Back in the glory days of the Big Con, rich people who got swindled rarely made a stink.
They were humiliated and embarrassed. And they often worried that the law enforcement would go after them because many of the schemes were designed to rip off someone else.
But a rancher from Texas who lost a bundle in 1919 decided to tell the world about his epic hoodwinking by an expert gang of grifters. And then he did something else: He got them back in a sting that would have made Paul Newman and Robert Redford proud.
I asked Reading about the history of the swindle in America, the inner workings of the Big Con, and the man who conned the con men.
Q: How did the term "confidence man" – shortened to "con man" – come about in the first place?
A: It's an American story.
There were definitely swindlers and con men before then. But the name comes from 1849 when a man with many aliases was walking the streets of New York. He'd go up to people and ask if he knew them. He'd be so charming and gracious that they'd believe they did know him.
He'd engage them in conversation, and then he'd say, "Do you have enough confidence in me to lend me your watch?"
The frame of that social encounter was so strong that the mark would hand over the watch, maybe internally mystified but not wanting to call out this account as strange. Then the confidence man would saunter off with the watch.
The word "confidence" became an instant meme, as we'd call it now, a catchword for what had been happening for centuries.
Q: Swindles had been around for a long time?
A: You can trace it to early modern Europe. A swindler is a particular kind of thief who steals by engaging in someone's trust. It's definitely something that bedeviled the commentators and philosophers of the day who are concerned about what this means for the conditions of trust in society.
Q: You tell the real-life story of a rancher who was swindled in an elaborate con with multiple players and scenes, a lot like the movie "The Sting." How did cons get so complicated when they used to be just one guy asking for another's watch?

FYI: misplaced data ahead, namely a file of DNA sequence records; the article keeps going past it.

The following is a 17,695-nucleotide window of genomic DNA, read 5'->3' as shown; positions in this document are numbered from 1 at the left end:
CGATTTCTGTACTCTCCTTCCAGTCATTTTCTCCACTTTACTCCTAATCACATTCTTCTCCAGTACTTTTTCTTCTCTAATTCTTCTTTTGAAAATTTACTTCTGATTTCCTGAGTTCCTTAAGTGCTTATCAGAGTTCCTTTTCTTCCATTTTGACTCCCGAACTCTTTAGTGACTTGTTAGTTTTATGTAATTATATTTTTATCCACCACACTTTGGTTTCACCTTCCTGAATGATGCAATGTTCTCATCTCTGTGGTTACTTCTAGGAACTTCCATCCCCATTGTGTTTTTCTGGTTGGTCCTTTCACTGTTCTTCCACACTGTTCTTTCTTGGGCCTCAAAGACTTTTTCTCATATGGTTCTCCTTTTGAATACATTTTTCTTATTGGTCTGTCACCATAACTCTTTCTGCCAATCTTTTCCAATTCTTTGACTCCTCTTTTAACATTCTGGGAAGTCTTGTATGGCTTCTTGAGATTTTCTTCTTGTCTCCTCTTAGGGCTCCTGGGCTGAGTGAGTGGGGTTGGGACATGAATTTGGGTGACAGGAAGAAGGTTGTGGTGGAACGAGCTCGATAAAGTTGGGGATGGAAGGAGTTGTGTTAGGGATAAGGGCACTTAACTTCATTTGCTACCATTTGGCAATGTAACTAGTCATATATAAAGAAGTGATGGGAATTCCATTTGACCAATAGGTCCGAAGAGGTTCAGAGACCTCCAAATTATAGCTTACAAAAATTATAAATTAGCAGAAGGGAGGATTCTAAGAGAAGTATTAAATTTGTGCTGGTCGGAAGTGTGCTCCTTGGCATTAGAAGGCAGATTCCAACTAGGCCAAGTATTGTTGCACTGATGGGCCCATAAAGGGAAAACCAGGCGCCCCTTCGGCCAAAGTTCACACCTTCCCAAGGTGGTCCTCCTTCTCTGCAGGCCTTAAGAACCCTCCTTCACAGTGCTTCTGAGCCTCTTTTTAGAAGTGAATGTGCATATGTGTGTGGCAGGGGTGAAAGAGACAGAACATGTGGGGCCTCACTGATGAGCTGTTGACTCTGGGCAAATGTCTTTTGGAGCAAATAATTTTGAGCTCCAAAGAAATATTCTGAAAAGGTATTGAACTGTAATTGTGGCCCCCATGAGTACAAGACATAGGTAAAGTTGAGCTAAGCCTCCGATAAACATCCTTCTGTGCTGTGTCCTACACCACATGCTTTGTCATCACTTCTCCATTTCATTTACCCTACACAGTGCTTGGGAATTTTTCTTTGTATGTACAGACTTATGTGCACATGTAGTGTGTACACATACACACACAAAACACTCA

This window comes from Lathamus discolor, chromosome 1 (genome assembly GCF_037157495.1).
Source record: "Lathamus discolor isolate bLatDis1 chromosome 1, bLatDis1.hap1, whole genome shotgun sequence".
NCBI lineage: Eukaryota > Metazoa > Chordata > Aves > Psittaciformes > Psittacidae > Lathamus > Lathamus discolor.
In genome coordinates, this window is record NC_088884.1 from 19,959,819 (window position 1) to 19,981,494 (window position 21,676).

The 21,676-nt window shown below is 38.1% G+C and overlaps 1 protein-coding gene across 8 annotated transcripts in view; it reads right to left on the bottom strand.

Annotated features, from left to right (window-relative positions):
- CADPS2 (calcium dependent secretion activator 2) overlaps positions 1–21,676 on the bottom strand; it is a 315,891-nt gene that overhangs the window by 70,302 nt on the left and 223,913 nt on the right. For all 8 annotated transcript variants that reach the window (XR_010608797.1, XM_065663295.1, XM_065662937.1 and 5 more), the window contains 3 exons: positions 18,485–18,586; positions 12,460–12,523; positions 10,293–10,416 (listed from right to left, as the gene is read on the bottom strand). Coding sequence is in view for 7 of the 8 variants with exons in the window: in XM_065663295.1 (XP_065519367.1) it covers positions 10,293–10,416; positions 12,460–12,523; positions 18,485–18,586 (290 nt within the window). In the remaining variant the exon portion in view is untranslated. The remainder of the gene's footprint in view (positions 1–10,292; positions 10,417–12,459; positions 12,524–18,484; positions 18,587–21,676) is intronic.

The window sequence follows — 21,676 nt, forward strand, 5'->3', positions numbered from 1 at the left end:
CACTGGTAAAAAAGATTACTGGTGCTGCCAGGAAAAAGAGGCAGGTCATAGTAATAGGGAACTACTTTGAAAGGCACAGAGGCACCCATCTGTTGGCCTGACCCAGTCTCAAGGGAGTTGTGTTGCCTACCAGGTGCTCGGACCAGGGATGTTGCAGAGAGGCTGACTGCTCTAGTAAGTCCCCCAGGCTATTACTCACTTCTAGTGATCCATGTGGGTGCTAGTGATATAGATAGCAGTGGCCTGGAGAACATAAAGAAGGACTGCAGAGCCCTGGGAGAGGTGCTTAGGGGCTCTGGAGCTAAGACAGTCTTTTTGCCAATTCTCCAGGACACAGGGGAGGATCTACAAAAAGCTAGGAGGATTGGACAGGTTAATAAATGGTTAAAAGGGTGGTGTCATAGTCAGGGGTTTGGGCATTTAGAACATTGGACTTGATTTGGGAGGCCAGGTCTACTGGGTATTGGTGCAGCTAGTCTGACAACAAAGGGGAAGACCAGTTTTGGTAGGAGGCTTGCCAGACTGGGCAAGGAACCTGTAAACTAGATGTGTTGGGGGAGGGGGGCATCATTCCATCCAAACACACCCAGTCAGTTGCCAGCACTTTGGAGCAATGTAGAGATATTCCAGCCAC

A: It goes from being a one-act play to a three-act play with a script and sets and actors, and a particular way of hooking the mark. It's an outgrowth of the gambling impulse and a somewhat more respectable impulse to invest via speculation, on margin.
Q: How would it play out?
A: It never begins with an all-out pitch for the mark's greediness. We're all on guard for something for nothing. So the swindler would invite the mark to help out with a gesture of friendship or philanthropy; it isn't initially a call to join something illegal.
The more the mark gets reeled into the con, the more there are these winks and nods about the legality or morality of the situation. The more he drawn in, the fewer chances he has to speak up and ask questions.
At some point, the mark is invited to join something that he thinks has been rigged in his favor and he can't possibly lose. It's done so gradually that it's never seen as magical or impossible money. It's got to seem rational or plausible.
Q: What makes this swindled rancher so interesting to you?
He's a hoot. He's a very fallible man who went undercover posed as a mark to outcon his con men. Then he turned his tale into a memoir that itself has layers of meaning that you can get if you scratch at them.
He thought a lot about storytelling. He was a great storyteller, but also came to realize that all storytelling is a kind of swindle. All narrative participates in the logic of the con in some degree, and you can see it in mine as well. You release information at certain points and bring the reader along, which is not so different from telling the tale to the mark to get them to react at certain key moments. I think he appreciated that.
Q: Without giving away what he does to get back at the men who conned him, would you say his revenge is delicious?
A: His revenge is on his own terms.
In the script, the last scene is where he is supposed to slink home and never speak out of what just happened out of shame and fear that he might be prosecuted.
But he rewrites the story that he finds himself in and reverses everything. It grows bigger and bigger, but he retains control.
The swindlers get hoisted on their own petard, but not without complications. There's conning and re-conning that goes on. These are people who are quite good at turning tables, and to catch them he had to learn their logic and learn this script of the con, and learn the way whole towns were fixed up with law enforcement so the con could unfold without rippling the municipal waters.
He becomes the ultimate spieler. And then he went on for the rest of his long life to tell this story over and over again.
Randy Dotinga is a Monitor correspondent.